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Moving on

Recovery can sometimes take quite some time, although everyone is different. It is fair to say that we probably know the least about longer term recovery. This is largely because the current research recommendations are to follow patients up for "at least 6 months" after Intensive Care. Also, much of the research that has been done has tended to use questionnaires which, although very useful, may not actually tell us very much about what recovery is like for patients in their everyday lives.

Having spoken to a number of patients at one year after hospital discharge, however, it seems that while some may have lingering physical and psychological issues after being in Intensive Care, many have learned to live with them. The main focus at this time would appear to be keeping well, maintaining a healthy lifestyle and getting out and about. For some, the "anniversary" of their time in Intensive Care can prompt them to reflect on their emotional journey. In this section, we've provided some links to general information and advice. We hope you find it useful.

 

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Web Link: Intensive care: Patients' experiences

Text from site: In this section you can find out about the experience of being in intensive care by seeing and hearing people share their personal stories on film. Researchers travelled all around the UK to talk to 40 people in their own homes. Find out what people said about issues such as regaining consciousness, emotional experiences, recovery and impact on lifestyle. We hope you find the information helpful and reassuring. You may also be interested in our section on Intensive...

Web Link: Leaving Critical Care: your ongoing care and recovery

Text from site: This booklet contains information for you and your family about your transfer from the Critical Care Unit. It also contains advice on any concerns you might have, now you are getting better. Not everyone will experience all or any of the signs or symptoms described in the booklet; the intention is to provide you with as much information as we can to ensure that your physical and psychological recovery is as successful as possible. Please speak to your doctors and nurses if...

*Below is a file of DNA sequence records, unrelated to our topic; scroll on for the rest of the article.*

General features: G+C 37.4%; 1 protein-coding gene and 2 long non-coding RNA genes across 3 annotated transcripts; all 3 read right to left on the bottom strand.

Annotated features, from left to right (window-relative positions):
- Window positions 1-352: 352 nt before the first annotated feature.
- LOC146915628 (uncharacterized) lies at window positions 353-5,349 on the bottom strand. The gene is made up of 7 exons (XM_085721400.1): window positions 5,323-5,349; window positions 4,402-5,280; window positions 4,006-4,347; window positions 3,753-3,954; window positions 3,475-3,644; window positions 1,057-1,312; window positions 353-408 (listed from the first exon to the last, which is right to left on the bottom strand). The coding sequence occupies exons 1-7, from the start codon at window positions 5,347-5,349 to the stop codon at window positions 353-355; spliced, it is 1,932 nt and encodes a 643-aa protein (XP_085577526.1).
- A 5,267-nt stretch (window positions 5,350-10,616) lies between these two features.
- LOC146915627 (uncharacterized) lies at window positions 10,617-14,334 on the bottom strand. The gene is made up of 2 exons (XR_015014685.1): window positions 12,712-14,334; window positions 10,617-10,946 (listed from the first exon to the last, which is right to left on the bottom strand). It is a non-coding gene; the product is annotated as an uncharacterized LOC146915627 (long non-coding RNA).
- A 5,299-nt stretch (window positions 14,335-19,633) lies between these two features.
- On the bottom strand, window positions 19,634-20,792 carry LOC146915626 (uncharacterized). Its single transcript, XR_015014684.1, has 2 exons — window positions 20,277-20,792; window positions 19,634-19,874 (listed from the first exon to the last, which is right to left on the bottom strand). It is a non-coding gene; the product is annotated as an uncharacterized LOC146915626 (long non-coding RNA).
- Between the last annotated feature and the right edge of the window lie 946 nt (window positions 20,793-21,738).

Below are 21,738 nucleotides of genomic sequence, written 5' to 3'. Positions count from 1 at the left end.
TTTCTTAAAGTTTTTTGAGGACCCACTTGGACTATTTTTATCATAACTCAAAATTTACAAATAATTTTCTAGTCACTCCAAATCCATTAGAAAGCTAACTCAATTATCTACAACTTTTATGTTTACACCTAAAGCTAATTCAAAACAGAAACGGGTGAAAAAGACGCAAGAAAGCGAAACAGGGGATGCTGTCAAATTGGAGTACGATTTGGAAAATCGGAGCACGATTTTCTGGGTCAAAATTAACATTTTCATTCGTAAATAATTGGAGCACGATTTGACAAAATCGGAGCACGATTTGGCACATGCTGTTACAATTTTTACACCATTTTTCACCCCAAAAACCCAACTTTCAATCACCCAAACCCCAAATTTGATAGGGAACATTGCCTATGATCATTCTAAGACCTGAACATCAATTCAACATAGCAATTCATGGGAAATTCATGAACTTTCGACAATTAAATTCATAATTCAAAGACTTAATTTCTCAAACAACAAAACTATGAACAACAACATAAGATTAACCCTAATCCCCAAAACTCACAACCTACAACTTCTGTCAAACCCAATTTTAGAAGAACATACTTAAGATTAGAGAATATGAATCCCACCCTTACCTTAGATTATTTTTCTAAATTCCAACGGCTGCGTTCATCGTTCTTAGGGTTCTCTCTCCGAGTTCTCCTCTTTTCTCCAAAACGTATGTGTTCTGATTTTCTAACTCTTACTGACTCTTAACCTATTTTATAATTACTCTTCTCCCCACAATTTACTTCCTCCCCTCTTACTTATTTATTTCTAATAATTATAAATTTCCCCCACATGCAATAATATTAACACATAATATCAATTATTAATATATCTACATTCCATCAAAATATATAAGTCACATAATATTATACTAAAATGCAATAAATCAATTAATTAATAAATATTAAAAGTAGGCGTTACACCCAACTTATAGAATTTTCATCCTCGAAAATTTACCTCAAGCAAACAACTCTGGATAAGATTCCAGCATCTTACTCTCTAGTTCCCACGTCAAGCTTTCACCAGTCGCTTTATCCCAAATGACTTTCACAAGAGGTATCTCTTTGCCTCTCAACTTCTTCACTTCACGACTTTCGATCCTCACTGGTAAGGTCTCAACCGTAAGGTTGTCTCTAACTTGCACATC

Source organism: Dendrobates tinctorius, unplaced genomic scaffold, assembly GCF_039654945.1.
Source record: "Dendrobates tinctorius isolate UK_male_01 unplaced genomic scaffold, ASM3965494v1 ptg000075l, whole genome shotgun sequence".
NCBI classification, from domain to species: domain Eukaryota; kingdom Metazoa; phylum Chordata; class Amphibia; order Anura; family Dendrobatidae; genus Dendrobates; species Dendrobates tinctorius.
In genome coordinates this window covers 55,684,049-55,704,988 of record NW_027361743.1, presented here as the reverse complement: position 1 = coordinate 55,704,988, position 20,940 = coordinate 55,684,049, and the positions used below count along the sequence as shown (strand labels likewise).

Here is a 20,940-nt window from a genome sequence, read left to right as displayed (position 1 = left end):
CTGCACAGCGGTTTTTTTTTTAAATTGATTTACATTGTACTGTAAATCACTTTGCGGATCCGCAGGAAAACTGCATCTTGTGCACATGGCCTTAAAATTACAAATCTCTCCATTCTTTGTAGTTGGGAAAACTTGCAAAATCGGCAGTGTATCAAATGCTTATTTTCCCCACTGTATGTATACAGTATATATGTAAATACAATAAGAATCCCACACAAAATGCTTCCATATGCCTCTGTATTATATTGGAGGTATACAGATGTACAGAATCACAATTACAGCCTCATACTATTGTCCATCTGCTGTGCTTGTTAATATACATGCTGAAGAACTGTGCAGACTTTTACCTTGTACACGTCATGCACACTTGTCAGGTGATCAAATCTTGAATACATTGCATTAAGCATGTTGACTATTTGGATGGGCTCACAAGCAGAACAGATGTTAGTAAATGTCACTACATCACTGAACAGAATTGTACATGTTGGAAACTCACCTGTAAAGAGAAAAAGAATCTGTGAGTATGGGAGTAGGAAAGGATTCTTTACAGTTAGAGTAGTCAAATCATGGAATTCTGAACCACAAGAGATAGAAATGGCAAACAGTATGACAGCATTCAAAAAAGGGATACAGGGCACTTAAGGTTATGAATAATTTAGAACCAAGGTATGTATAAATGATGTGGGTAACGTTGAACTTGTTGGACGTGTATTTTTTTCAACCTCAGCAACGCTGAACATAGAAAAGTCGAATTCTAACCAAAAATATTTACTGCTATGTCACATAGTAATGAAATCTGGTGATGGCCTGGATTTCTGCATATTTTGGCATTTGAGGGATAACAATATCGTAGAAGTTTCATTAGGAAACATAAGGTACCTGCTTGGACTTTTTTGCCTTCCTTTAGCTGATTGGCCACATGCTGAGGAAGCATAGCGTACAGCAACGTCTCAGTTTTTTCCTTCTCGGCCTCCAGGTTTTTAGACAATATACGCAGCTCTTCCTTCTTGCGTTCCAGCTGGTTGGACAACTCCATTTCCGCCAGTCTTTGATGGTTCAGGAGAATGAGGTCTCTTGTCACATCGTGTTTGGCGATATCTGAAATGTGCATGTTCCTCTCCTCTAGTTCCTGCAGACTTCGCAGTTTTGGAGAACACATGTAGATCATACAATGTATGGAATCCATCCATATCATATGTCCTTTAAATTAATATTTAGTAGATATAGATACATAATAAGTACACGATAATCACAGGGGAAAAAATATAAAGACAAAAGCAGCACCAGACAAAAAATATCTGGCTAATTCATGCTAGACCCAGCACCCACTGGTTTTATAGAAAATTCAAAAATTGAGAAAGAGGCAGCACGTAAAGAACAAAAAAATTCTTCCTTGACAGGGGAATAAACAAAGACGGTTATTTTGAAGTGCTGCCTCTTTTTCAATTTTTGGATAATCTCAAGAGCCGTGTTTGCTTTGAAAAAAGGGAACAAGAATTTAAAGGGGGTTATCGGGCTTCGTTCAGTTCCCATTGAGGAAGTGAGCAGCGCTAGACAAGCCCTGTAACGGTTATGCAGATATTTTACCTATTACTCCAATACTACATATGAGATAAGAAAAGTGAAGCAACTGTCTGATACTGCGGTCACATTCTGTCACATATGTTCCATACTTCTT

Web Link: Lothian Phoenix Wheelchair Basketball

Lothian Phoenix wheelchair basketball takes place at Armadale Academy on Tuesday and Thursday nights from 7pm until 9pm. Please follow the link for more details. 

External Video: Louise describes her critical illness and the process of getting better

In this video clip, Louise a former Intensive Care patient talks about her experiences of critical illness five years on and the process of getting better and getting on with her life. You can read interviews,listen to voice recordings and watch clips of other patients' experiences of Intensive Care by using the link to a free website called Healthtalkonline: http://healthtalkonline.org/search/all/intensive%20care

Web Link: Managing Anxiety: Breathing

Breathing is something we ordinarily do effortlessly and without thinking. We are now in the centre of a pandemic that primarily attacks the human respiratory system and whose main symptom is breathing difficulties. Now seems an appropriate time to consider how we can use noticing our own breathing to help anchor us in our roles as leaders.

External Video: Managing your physical symptoms using pacing

This short clip will explain what 'pacing' is and how it can be used to manage some of your physical symptoms including breathlessness, fatigue and pain.

Web Link: Medicines explained

This link will take you to an NHS page explaining how 100s of different medications work, what they're for, how to take them and possible side-effects. It's not exhaustive, but we hope you find it helpful. 

Web Link: Motability scheme

This link will take you to the website of the Motability Scheme.Motability is a national charity that raises money and provides financial help to people receiving mobility allowance who might otherwise struggle with their transport needs, whether it is a car, scooter or powered wheelchair.The website gives useful information and advice on who is eligible and what kind of help you might be able to get.

Web Link: NHS 24 Self help advice

This link will take you to NHS 24's self help guide on common health issues. The information and advice given is very general in nature, but you may find some of it helpful.

Web Link: NHS Choices (carer support)

This link will take you to the website of NHS Choices. This page offers a wealth of information and advice on the types of help you might be able to get after you get home, and how to access it.